Quantitative evidence for global amphibian population declines

  title={Quantitative evidence for global amphibian population declines},
  author={J. E. Houlahan and C. Scott Findlay and Benedikt Rudolf Schmidt and Andrea H. Meyer and Sergius L. Kuzmin},
Although there is growing concern that amphibian populations are declining globally, much of the supporting evidence is either anecdotal or derived from short-term studies at small geographical scales. This raises questions not only about the difficulty of detecting temporal trends in populations which are notoriously variable, but also about the validity of inferring global trends from local or regional studies. Here we use data from 936 populations to assess large-scale temporal and spatial… 

Quantitative evidence for the effects of multiple drivers on continental-scale amphibian declines

It is found that local amphibian populations are being lost from metapopulations at an average rate of 3.79% per year, and that exposure to threats varies spatially, and populations vary in their response - providing little generality in the development of conservation strategies.

Ecology: Global amphibian population declines

Evidence of a mean global decline in monitored populations only in the 1990s is found, and the global mean not only masks substantial spatial and temporal variation in population trends and sampling effort, but also fails to distinguish between a global decline with global causes and the cumulative effects of local declines with local causes.

Population Declines and Priorities for Amphibian Conservation in Latin America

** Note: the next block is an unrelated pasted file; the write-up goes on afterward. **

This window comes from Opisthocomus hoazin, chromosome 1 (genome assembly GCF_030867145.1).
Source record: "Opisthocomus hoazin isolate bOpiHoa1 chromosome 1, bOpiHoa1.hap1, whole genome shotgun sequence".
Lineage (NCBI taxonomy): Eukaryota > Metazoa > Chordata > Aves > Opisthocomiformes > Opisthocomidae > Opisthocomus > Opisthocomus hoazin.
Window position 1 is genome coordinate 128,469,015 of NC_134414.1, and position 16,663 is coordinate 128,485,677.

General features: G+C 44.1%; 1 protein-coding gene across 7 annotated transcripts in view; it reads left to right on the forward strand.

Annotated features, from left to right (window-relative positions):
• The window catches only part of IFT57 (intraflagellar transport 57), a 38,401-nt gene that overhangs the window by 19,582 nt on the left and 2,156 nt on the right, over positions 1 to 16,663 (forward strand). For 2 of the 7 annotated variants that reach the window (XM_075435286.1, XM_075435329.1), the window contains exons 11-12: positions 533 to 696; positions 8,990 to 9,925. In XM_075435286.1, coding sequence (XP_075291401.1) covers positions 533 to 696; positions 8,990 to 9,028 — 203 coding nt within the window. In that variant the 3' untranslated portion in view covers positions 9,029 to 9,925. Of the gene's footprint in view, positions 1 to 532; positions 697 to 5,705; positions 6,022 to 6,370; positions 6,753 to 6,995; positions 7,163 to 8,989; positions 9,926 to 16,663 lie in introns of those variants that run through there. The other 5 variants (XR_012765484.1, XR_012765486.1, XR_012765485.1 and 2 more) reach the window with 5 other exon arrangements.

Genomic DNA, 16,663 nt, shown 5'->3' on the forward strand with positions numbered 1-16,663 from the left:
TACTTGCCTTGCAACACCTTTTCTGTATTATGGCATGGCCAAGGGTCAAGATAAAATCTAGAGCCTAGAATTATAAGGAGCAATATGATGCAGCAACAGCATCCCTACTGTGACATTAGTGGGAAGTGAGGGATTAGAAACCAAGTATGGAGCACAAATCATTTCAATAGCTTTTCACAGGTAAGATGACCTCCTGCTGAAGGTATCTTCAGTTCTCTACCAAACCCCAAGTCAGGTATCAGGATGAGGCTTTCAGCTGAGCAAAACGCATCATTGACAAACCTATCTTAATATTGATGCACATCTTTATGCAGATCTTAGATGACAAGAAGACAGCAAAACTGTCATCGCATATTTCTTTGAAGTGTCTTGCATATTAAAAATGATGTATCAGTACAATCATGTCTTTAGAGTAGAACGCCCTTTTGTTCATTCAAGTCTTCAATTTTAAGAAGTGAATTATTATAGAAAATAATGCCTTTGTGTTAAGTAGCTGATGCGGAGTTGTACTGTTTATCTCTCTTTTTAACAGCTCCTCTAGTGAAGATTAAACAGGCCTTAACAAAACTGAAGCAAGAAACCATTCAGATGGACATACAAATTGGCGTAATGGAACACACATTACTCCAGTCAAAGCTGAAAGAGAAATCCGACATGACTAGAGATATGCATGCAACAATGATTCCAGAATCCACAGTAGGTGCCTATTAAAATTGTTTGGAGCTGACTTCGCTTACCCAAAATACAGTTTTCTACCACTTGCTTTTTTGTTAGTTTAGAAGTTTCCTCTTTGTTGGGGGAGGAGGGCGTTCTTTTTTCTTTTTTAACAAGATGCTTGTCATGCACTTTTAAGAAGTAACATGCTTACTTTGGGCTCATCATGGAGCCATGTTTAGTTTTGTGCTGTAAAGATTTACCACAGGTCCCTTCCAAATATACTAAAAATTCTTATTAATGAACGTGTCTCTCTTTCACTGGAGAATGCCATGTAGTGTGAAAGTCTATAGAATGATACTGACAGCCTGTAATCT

Abstract: Although dramatic amphibian population declines have been reported worldwide, our understanding of the extent of the declines in Latin America, where amphibian diversity is high, is limited

Amphibian Declines Are Not Uniquely High amongst the Vertebrates: Trend Determination and the British Perspective

Comparison evidence for British amphibians and reptiles concerning historical abundance, population trends and their causes are summarized, and how they relate to the situation elsewhere in Europe (and possibly the World).

The amphibian decline crisis: A watershed for conservation biology?

Amphibian Populations in the Terrestrial Environment: Is There Evidence of Declines of Terrestrial Forest Amphibians in Northwestern California?

Overall, there is no compelling evidence of a downward trend in terrestrial plethodontid salamanders in northwestern California forests, but continued monitoring of terrestrial salamander populations is important to understanding mechanisms of population declines in amphibian species.

Linking global warming to amphibian declines through its effects on female body condition and survivorship

Climate warming can act on wild temperate zone amphibians by deleteriously affecting their physiology, during and after hibernation, causing increased female mortality rates and decreased fecundity in survivors.

Long-Term Trends toward Earlier Breeding of Japanese Amphibians

This investigation demonstrated that climate warming has affected the timing of breeding in at least some species or populations of amphibians in East Asia.

Global amphibian declines: sorting the hypotheses

More studies are needed to connect the suspected mechanisms underlying both classes of hypotheses with quantitative changes in amphibian population sizes and species numbers, and to identify the hypotheses and conditions under which the various causes operate alone or together.